This may wind up being a bit of a rant as opposed to an article, but the general idea remains the same. Many people are bred into the idea that “the customer is always right”, and in some industries this may very well be the case. However, for the most part, there’s a limit that a business should be willing to concede before they put emphasis in their needs as well as the customers.
For example, let’s say you’re an affiliate network. Your products are the campaigns that your network presents to its affiliates, and your customers are the advertisers and the affiliates. This type of business is very much a customer service role, but there are other elements as well that many “customers” try to take advantage of. Every day affiliates are hammering me for higher payouts on certain campaigns, or lower volume requirements in order for higher payout eligibility, and after a while it just wears on you.
I’ve found that it takes a bit of work in order to generate mutual respect between the customer and the business. This is important because people need to recognize each other for being good at what they do and completely competent in their respective areas. As an affiliate manager I may approach certain affiliates that I feel could run certain volumes, and as an affiliate I may approach my affiliate manager and ask for deviated payouts. However, in both of those roles it’s important to remember that the person on the other end of the monitor is still a person and not a faceless being.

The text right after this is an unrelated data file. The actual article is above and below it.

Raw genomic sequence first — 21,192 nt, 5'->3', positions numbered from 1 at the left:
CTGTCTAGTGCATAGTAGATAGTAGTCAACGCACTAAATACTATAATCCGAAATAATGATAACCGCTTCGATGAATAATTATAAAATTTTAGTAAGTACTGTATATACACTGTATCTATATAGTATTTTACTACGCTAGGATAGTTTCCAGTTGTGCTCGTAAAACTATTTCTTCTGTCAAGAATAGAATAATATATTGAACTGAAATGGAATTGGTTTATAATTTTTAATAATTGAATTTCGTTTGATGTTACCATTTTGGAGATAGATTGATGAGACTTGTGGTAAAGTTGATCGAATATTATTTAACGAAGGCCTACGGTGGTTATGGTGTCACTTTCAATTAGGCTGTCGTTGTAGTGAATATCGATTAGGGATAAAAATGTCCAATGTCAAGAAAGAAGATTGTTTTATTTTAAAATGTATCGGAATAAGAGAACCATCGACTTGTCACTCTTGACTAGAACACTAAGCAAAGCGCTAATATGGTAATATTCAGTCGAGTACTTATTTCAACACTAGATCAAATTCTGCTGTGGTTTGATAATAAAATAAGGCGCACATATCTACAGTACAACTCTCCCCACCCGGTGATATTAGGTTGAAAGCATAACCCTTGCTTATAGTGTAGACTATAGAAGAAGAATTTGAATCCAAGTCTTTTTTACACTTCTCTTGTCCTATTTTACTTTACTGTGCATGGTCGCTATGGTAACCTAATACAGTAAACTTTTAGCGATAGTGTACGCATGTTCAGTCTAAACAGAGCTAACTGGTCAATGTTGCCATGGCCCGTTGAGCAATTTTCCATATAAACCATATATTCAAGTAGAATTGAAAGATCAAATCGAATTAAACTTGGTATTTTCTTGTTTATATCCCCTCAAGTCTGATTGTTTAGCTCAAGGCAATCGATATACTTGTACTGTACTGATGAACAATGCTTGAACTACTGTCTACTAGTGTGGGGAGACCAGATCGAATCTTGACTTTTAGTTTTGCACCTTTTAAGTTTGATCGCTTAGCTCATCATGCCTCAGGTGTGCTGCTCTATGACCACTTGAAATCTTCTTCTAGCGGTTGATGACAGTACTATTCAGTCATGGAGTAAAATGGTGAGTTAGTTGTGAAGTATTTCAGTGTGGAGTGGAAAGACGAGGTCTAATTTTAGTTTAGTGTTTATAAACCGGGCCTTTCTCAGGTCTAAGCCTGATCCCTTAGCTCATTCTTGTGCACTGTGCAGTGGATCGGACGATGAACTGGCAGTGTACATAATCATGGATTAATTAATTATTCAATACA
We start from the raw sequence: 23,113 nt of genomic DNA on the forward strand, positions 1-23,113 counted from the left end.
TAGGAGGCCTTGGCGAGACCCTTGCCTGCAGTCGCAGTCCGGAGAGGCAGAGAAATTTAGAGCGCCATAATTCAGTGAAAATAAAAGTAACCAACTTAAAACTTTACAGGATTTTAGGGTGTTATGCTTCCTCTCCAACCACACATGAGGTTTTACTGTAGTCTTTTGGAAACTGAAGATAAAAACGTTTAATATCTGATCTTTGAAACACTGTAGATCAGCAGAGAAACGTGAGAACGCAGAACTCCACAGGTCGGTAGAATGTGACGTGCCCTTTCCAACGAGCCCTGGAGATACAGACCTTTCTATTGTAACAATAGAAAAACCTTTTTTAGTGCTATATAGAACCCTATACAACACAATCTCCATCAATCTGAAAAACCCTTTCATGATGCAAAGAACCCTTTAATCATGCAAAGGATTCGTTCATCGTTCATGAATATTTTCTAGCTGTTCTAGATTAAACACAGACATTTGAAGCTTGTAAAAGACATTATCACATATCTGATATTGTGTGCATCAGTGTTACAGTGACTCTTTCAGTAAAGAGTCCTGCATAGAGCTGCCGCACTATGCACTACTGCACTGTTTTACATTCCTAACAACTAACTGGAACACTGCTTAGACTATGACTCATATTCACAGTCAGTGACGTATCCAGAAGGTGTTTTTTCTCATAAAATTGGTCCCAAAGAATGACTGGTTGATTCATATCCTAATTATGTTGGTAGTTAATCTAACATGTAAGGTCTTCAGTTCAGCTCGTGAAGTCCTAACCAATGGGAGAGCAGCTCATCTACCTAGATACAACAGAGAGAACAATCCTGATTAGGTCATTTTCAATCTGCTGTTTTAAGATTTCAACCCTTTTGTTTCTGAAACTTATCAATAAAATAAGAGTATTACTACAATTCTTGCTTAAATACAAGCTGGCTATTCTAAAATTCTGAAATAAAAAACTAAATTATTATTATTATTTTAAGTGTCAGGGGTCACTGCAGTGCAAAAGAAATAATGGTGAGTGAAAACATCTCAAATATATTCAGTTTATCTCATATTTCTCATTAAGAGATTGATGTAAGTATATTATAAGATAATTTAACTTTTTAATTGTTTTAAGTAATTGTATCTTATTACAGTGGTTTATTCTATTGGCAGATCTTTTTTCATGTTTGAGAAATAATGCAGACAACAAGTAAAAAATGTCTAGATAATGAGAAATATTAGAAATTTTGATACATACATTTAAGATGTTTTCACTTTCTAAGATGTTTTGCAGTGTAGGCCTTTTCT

It’s important that both customers and businesses recognize that the relationships that are built are more valuable than an immediate cost savings or a hike in commission. Money made (and spent) over long periods of time signals longevity.
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1 thought on “Business Isn’t Always About the Customer”
I definitely agree. In the mad scramble for a quick buck, relationships, be it personal, business or intertwined, are, more often than not, being compromised. And that’s just sad given the state that we’re in. We’ve got a lot of things to preoccupy our time and attention, what with advanced communication and entertainment technology all around us. And the last thing we need is lose the chance to touch base on a personal level and keep it that way. We can surely maintain doing business and improve on that relationship, without resorting to one-upmanship every time we seem to get a chance.